Sound Patterns

Sound can and should enhance meaning in poetry; looking at sound groups reveals that sounds are often —though not necessarily— related to meaning.

pattern: repetition and variation of a motif; repeated sounds must be near enough to each other for the echo to be heard.

sibilants: s sounds (s, c, z, sh)

onomatopoeia: using a word that imitates the sound of what it represents; a word whose sound resembles the sound it denotes.

ooze of oil, clip-clop, crash, whiz, mumble

Dickinson: a fly’s “uncertain stumbling Buzz”

euphony: pleasing, harmonious sounds; but not always matched to meaning, for example with syphilis

cacophony: discordant, harsh sounds

Grate on their scrannel pipes of wretched straw. (Milton)

alliteration: repetition of an initial consonant or consonant cluster sound

Billy Blather baked a brick

all of Beowulf Beowulf | Poetry.

assonance: repetition of identical vowel sounds

round vowel sounds

        open window

near assonance: long vowel sounds (oo, ee); short, staccato vowel sounds

open wide the golden gates

consonance: same consonant sounds but different vowel sounds in the middle or end of words; harmonious

apples roll down the hill

thirst, ghost, rest

        live, move, save

        gobbets of blubber

alliteration plus consonance:

chitter chatter

flit, float

near consonance: hard consonant sounds (struck, gut, clock, plucked, crypt); soft consonant sounds (m,n, j); sibilants (s sounds).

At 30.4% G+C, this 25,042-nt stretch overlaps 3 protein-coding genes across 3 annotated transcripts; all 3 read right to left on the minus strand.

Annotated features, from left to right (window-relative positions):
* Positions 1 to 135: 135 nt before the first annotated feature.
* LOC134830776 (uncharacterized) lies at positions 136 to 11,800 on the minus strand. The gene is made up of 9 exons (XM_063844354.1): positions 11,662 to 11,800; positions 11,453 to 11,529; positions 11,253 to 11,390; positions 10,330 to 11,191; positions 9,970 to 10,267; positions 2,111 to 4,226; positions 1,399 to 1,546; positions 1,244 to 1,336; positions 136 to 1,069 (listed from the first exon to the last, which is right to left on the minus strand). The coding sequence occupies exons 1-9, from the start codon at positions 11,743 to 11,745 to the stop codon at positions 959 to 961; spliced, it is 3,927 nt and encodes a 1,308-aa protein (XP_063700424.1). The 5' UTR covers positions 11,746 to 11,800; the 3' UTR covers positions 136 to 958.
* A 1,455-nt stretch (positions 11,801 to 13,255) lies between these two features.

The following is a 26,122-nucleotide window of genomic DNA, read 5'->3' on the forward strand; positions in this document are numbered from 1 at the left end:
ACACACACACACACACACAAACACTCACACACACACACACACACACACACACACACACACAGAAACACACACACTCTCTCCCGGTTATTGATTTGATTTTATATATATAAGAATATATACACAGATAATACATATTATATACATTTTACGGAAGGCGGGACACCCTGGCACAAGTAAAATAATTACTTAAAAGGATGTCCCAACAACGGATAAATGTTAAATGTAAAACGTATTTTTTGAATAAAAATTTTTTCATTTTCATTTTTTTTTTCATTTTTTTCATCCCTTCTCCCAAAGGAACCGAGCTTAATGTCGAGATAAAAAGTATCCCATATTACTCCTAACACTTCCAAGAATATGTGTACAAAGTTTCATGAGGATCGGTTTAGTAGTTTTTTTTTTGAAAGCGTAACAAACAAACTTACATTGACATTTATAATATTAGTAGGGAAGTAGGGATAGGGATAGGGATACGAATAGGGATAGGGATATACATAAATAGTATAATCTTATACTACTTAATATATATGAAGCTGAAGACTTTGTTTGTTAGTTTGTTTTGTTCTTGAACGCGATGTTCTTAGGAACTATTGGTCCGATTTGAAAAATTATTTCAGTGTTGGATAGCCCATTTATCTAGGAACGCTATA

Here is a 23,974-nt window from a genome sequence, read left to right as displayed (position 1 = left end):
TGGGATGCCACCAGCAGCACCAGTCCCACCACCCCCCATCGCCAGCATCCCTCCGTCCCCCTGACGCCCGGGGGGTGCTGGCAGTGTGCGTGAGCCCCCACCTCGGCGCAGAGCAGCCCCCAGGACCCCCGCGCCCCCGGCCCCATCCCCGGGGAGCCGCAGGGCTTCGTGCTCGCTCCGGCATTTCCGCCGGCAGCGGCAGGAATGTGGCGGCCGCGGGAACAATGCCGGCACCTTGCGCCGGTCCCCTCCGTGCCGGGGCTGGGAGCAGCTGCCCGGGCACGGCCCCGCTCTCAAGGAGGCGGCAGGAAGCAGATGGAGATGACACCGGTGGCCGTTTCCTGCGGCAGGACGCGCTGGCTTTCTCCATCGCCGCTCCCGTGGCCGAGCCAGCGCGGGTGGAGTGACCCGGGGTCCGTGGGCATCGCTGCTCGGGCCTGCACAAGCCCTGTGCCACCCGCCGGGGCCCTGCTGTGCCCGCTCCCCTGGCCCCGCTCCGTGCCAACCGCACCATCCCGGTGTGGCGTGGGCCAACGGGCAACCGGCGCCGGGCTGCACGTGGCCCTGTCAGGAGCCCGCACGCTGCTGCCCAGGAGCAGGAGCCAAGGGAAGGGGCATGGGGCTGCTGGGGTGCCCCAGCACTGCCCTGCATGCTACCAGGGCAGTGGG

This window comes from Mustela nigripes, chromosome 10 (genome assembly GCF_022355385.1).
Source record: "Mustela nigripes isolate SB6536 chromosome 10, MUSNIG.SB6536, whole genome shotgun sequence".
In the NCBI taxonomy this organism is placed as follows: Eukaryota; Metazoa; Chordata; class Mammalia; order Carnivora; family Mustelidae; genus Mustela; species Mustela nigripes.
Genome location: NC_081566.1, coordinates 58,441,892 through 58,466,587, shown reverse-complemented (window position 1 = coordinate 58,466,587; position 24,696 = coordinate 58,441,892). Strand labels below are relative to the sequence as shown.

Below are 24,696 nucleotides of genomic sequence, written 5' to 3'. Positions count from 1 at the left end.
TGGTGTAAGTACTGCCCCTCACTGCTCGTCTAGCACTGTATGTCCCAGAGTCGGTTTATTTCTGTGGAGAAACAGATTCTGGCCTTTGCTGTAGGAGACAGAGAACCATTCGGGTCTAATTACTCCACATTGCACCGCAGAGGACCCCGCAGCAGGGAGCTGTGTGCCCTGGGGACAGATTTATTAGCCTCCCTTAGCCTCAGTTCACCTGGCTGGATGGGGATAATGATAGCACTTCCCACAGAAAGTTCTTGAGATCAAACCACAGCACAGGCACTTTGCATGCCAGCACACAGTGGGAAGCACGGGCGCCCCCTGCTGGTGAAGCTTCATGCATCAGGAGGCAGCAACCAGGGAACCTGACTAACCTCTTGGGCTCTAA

dissonance: discordant; not harmonious.

rhyme: two or more words or phrases whose endings match in vowel and consonant sounds (usually accented); repetition of the end sounds of two or more words.

  • spelling is irrelevant: all about sound

hay, sleigh

schooner, tuner

  • dull and clunking when predictable:

deep, sleep

moon, June

sun, fun

        when the cooling breeze/whispers through the __________

        though my love is true/you make me feel __________

  • over-used antithetical pairings:



perfect (full, true) rhyme: sound repetition is exact.

slant (near, partial, half, off, oblique) rhyme: final consonant sound is the same but the vowel sound is different; can work especially well to express disappointment or negation

He who the ox to wrath has moved

Shall never be by woman loved.

vowel rhyme: (see assonance) only the vowel sounds are in common, not the consonant sounds.

       green, leaves

bough, towns

starry, barley (also an excellent slant rhyme)

eye rhyme: spellings make words look alike though they don’t sound alike and therefore don’t rhyme at all

rough, dough, bough, through

        idea, flea

end rhyme: rhyme at the ends of lines

internal rhyme: rhyme within lines

masculine rhyme: one-syllable end rhyme (one-syllable words or final stressed syllable of a longer word)

feminine rhyme: a rhyme of two or more syllables with the stress not on the last syllable.

         and of course we’re not married, we are a pair of scissors

          who come together to cut, without towels saying His. Hers.    (Anne Sexton)

rhyme scheme: the pattern of a poem’s rhymes, which are identified by letters. The same sounds have the same letters, so the pattern would then be expressed in a series of letters. One stanza might have an abab rhyme scheme, while the next might rhyme bcbc.